Ancient Egyptian Towns

In Ancient Egypt, cities and settlements were built along the Nile River. The people depended on the Nile River for water. They also wanted to be near the Nile River to receive goods by boat.

Cities and towns in Ancient Egypt were divided into “Upper” and “Lower” regions.

The cities and towns closest to the Mediterranean and Nile delta were considered “Lower” because of the direction of the Nile River. The cities and towns farther South were called “Upper.”

Most housing and public buildings in these cities were made of mudbrick. Usually, Ancient Egyptian towns had a wall around them with two entrances.

The towns also had one major road through the center, with smaller roads connected to it.

Since towns were made of mudbrick and built close to the Nile, which flooded often, many Ancient Egyptian towns were destroyed over time.

For that reason, experts don’t know very much about Ancient Egyptian towns. Let’s look at what we do know about some of the most important Ancient Egyptian cities.

Memphis

Memphis and Thebes were the two most important cities in Ancient Egypt.

Memphis was located where the Nile valley met the Nile delta, which had many smaller rivers. This made an excellent location for trade, taxation, and security.

Memphis-Ancient-Egypt

It was also the center of religion in Ancient Egypt and had many temples. The main god worshipped in Memphis was Ptah, the creator god and the god of craftsmen.

Because of its important location, Memphis was the capital of Ancient Egypt during the Old Kingdom dynasty. Historians think that Memphis was the biggest city in the world at its peak.

Eventually, the capital of Ancient Egypt was moved to Thebes. Still, Memphis remained a large and important city.

Thebes

During the New and Middle Kingdom dynasties of Ancient Egypt, Thebes was the capital city. It was in Upper Egypt.

Thebes was the home of two of Ancient Egypt’s most important temples, Karnak and Luxor. The main gods and goddesses in Thebes were Amun, Mut, and her son, Khonsu.

Thebes

The city slowly rose to power as a religious and administrative center for Egypt. The regions around Thebes were well-populated and successfully grew many crops.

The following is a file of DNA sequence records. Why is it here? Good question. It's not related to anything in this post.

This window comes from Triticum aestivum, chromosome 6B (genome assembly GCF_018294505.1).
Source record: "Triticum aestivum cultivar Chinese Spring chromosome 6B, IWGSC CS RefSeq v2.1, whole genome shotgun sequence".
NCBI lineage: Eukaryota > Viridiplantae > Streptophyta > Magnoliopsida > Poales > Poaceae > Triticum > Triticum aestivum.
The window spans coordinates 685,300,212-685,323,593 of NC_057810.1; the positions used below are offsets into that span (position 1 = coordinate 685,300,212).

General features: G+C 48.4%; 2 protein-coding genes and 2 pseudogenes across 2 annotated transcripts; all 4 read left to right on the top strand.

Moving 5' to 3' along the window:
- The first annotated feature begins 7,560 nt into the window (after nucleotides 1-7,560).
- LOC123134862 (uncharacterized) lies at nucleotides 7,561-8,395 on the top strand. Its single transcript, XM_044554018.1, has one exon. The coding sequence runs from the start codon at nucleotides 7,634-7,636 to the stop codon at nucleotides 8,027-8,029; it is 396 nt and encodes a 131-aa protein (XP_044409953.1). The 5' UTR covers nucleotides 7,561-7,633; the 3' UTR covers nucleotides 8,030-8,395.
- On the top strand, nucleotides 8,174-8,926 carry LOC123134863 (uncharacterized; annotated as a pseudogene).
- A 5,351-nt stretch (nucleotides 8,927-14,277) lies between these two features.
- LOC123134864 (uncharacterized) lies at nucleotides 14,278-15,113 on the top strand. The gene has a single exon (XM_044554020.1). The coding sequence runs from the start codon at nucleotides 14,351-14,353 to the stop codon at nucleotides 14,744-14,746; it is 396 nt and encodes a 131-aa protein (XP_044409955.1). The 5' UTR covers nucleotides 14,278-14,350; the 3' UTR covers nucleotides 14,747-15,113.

Alexandria

When Alexander the Great conquered Egypt, Alexandria became the capital city. Around this time, other cities like Memphis slowly faded to ruins.

Alexandria held the world’s largest library and was known as the intellectual center of the world. It served as the capital of Ancient Egypt for nearly a thousand years and is still the second largest city in Egypt.

It was also home to the Lighthouse of Alexandria. The lighthouse was one of the Seven Wonders of the Ancient World.

Akhetaten (now known as Tell el-Amarna)

Akhetaten, or Tell el-Amarna, was the planned city of the pharaoh Akhenaten. During Akhenaten’s reign, it was the capital of Ancient Egypt.

The city was built to honor the god Aten. Akhenaten had created his own religion that worshipped Aten. After Akhenaten died, the planned city was abandoned.

Heliopolis

Heliopolis was never the capital of Ancient Egypt, but it was a major city in Lower Egypt. Its name means “City of the Sun.” Ancient Egyptians believed it was the birthplace of Ra, the sun god.

It was also considered the birthplace of gods and goddesses like Isis, Osiris, Nut, Set, and Tefnut. In pre-dynastic times, Heliopolis was the religious center of Ancient Egypt and its largest city.

The Temple of Re-Atum obelisk is the area’s only remaining monument from ancient times.

Abydos

Abydos was another center of religion in Ancient Egypt. The Ancient Egyptians believed it was the burial place of Osiris. It was considered one of the holiest places in Egypt.

Abydos

Some of the first pharaohs of Egypt were buried in or around Abydos. Many temples were located there, including the famous Temple of Seti I.

At the Temple of Seti I, historians found a List of Kings. It helped them put the Egyptian kings from Menes to Seti in the correct order.

Rosetta

Rosetta was a major trading city because of its location on the Nile and the Mediterranean. At one point, the city became wealthy because it had a monopoly on delta-grown rice.

When the capital Alexandria became powerful, Rosetta declined like many other Ancient Egyptian cities.

In 1799, the Rosetta Stone was discovered in the city by Jean-Francois Champollion. The stone was the key to translating the hieroglyphics, and it’s the reason we know so much about Ancient Egypt today.

Kom Ombo

Kom Ombo was located in Upper Egypt and home to the famous Kom Ombo Temple.

The Kom Ombo Temple is unique because it is a double temple. One side was dedicated to the god Sobek and the other side to the god Horus. Each side had separate chapels and entrances.

It was also a major trade center in Ancient Egypt. It was originally called Nubt, meaning “City of Gold.”

Other Interesting Facts About Ancient Egyptian Towns

  • The Ancient Egyptian city of Giza is famous for the Great Sphinx, the Great Pyramid of Khufu, and several other pyramids. The 500-foot Great Pyramid of Khufu is one of the last Seven Ancient Wonders of the World.
  • Across from the city of Thebes was the Valley of Kings and Queens, which houses a huge number of monuments, temples, and tombs. More than 100 tombs have been discovered there, including the famous tomb of Tutankhamen (or “King Tut”).
  • Ancient Egypt also had a city called Crocodilopolis. It was the cult center of Sobek, the crocodile god. He was the god of power, fertility, and the might of the army.
  • Because Ancient Egypt had such a long history, there were many important cities and towns. The tombs, temples, and political documents found in these towns have shaped what we know about this fascinating civilization.

More Ancient Egypt facts.